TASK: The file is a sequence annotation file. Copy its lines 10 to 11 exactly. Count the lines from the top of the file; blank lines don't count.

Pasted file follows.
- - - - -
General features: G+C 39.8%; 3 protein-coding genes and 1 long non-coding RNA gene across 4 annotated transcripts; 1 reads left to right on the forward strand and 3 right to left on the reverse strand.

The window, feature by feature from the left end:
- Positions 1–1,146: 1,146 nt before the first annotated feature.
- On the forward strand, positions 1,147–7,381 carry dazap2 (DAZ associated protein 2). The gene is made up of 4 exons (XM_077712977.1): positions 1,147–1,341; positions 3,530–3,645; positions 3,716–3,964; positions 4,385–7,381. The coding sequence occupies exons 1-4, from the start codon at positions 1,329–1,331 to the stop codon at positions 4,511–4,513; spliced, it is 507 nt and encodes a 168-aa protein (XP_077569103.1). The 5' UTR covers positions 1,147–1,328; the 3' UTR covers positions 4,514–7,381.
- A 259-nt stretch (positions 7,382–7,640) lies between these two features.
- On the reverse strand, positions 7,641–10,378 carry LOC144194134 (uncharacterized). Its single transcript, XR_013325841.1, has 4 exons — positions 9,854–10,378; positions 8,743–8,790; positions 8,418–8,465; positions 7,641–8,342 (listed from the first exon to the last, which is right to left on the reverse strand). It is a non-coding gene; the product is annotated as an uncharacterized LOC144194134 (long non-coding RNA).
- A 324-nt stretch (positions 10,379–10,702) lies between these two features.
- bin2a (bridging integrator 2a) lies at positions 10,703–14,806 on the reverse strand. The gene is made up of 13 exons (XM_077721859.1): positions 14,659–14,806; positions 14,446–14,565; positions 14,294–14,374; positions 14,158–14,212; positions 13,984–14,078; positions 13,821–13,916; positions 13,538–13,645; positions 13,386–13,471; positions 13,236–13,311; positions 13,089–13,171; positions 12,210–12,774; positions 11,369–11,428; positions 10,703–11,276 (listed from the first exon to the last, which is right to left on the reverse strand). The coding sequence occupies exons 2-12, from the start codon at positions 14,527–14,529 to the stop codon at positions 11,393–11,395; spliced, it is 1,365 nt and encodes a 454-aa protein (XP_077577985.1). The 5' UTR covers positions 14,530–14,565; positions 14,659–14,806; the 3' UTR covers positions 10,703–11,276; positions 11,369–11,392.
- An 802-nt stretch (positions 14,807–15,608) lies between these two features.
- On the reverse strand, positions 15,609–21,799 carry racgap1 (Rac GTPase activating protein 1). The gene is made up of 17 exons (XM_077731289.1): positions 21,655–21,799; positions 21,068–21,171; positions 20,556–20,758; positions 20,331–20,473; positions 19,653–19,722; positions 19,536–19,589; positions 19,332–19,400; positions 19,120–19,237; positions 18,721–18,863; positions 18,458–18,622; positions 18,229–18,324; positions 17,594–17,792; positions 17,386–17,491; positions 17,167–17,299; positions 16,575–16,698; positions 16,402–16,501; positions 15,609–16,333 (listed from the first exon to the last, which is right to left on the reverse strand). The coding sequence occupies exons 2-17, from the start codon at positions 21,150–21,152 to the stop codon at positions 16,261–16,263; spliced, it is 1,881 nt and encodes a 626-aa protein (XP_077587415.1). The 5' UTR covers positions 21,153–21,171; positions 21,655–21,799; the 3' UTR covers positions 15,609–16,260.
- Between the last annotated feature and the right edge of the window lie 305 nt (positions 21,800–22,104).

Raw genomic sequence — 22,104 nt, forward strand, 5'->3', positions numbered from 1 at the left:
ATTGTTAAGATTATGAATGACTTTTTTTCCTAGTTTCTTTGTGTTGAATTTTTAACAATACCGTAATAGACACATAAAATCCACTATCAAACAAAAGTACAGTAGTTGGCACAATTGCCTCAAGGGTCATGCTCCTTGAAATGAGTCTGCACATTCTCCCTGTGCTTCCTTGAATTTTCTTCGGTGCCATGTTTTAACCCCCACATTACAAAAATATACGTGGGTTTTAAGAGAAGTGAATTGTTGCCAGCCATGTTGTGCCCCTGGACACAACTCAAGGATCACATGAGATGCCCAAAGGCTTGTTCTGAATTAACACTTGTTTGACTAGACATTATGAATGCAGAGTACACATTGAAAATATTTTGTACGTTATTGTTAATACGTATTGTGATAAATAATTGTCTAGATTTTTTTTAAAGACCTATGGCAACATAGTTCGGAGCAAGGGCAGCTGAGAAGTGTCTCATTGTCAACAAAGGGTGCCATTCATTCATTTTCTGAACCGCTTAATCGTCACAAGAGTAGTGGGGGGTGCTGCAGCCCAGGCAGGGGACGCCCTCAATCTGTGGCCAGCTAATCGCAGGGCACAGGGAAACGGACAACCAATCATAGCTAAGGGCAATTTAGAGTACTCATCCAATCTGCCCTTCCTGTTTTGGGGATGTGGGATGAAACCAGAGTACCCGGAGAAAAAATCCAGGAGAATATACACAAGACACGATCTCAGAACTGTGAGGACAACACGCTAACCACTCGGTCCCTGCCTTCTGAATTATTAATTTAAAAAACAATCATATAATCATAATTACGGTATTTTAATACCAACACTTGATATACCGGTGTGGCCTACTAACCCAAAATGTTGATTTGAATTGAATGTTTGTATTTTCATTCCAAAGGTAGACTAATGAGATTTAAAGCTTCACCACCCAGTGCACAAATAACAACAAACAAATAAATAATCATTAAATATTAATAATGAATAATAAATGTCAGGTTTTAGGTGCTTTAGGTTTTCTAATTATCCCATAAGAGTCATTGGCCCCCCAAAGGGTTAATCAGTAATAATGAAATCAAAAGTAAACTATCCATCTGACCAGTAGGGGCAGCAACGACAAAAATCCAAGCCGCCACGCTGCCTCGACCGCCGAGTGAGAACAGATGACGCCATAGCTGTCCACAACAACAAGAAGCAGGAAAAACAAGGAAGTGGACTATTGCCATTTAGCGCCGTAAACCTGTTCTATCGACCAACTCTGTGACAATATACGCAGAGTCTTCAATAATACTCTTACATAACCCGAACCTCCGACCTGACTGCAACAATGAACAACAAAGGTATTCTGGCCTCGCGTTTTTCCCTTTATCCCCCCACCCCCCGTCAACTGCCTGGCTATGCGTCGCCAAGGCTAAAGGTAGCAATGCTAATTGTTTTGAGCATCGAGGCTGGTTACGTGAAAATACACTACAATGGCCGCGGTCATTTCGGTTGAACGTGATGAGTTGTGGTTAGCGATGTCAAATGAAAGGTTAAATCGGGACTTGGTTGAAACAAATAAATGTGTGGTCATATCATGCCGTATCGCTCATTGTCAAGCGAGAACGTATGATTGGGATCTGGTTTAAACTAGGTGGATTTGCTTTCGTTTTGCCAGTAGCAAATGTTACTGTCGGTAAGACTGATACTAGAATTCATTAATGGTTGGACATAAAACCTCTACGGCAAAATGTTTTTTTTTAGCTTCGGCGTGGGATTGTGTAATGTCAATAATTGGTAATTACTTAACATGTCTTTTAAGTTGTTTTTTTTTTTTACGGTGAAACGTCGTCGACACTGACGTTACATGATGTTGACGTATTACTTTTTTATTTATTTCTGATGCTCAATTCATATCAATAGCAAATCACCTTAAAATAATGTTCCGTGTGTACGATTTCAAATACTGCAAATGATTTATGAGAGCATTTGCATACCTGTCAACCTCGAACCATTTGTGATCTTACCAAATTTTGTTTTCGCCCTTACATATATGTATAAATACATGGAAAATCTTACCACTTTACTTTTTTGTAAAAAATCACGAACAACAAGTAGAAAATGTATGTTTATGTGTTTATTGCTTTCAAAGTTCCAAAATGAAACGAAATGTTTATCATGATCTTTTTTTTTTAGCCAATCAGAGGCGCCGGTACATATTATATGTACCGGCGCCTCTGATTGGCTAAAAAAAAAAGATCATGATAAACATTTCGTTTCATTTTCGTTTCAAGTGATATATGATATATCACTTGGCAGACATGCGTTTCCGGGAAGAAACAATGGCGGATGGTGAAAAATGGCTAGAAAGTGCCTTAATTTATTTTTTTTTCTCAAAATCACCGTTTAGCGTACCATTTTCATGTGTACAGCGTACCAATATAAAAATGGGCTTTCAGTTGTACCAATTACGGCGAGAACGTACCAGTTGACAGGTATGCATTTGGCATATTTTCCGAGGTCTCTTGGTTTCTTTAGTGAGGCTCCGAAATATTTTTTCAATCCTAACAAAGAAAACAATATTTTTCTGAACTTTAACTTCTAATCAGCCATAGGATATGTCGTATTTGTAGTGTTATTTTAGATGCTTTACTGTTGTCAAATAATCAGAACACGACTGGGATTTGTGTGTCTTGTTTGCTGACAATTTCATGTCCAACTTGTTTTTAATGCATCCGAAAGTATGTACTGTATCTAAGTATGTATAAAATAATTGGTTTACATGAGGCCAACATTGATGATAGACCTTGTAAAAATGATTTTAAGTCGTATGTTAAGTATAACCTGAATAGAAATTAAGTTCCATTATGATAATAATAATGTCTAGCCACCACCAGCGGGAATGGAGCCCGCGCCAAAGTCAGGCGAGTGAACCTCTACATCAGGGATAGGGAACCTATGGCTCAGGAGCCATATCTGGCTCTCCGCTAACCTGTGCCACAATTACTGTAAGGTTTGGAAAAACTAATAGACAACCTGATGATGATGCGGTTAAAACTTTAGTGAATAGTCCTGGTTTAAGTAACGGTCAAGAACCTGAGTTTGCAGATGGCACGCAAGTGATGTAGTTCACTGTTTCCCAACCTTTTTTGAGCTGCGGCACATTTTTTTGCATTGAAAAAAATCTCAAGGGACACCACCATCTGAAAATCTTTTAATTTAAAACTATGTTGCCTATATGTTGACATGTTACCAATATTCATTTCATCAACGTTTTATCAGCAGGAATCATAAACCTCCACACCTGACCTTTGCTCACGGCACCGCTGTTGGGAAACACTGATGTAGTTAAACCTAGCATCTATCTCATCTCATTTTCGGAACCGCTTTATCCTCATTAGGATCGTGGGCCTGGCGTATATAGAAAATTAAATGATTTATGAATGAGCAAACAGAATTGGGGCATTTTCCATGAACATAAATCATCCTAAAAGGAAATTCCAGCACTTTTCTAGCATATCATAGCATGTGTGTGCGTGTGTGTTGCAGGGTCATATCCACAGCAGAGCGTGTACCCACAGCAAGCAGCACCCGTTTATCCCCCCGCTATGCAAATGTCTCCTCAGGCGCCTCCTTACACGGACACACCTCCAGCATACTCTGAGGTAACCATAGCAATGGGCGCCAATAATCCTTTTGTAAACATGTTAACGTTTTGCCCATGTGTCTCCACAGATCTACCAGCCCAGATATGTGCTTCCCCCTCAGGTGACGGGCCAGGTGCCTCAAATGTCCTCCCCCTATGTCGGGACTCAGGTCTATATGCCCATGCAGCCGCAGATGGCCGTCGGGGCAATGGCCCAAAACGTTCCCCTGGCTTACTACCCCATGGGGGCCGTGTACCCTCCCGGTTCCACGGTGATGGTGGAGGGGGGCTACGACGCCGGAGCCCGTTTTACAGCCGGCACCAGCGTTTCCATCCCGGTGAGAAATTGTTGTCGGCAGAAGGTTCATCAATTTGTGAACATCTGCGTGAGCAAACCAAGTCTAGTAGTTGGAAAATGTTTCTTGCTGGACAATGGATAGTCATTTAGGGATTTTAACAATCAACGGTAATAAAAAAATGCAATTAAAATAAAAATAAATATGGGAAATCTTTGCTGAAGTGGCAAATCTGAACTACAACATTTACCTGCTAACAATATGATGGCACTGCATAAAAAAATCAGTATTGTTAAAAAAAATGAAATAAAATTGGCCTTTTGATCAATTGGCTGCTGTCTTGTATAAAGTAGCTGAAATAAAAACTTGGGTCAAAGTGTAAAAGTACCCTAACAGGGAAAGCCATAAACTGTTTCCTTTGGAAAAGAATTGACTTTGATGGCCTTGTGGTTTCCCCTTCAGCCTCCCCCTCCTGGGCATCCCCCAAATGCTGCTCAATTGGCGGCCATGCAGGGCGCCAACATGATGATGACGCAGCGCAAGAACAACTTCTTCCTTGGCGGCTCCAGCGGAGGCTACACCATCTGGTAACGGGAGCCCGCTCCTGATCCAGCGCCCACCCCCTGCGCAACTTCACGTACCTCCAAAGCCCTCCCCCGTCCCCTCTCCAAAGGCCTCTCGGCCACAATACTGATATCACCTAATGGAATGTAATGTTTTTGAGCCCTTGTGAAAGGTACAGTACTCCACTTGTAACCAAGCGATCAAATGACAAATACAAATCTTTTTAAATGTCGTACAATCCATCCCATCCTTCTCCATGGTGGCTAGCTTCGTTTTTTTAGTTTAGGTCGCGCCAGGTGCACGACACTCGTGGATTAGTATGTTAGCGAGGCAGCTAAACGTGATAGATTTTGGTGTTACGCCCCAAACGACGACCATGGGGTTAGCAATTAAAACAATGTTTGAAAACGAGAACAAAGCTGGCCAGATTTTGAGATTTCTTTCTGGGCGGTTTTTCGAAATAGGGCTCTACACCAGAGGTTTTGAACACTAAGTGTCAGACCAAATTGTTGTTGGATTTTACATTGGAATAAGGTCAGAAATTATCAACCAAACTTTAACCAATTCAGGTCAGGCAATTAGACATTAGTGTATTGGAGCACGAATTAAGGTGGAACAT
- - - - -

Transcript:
- On the reverse strand, positions 15,609–21,799 carry racgap1 (Rac GTPase activating protein 1). The gene is made up of 17 exons (XM_077731289.1): positions 21,655–21,799; positions 21,068–21,171; positions 20,556–20,758; positions 20,331–20,473; positions 19,653–19,722; positions 19,536–19,589; positions 19,332–19,400; positions 19,120–19,237; positions 18,721–18,863; positions 18,458–18,622; positions 18,229–18,324; positions 17,594–17,792; positions 17,386–17,491; positions 17,167–17,299; positions 16,575–16,698; positions 16,402–16,501; positions 15,609–16,333 (listed from the first exon to the last, which is right to left on the reverse strand). The coding sequence occupies exons 2-17, from the start codon at positions 21,150–21,152 to the stop codon at positions 16,261–16,263; spliced, it is 1,881 nt and encodes a 626-aa protein (XP_077587415.1). The 5' UTR covers positions 21,153–21,171; positions 21,655–21,799; the 3' UTR covers positions 15,609–16,260.
- Between the last annotated feature and the right edge of the window lie 305 nt (positions 21,800–22,104).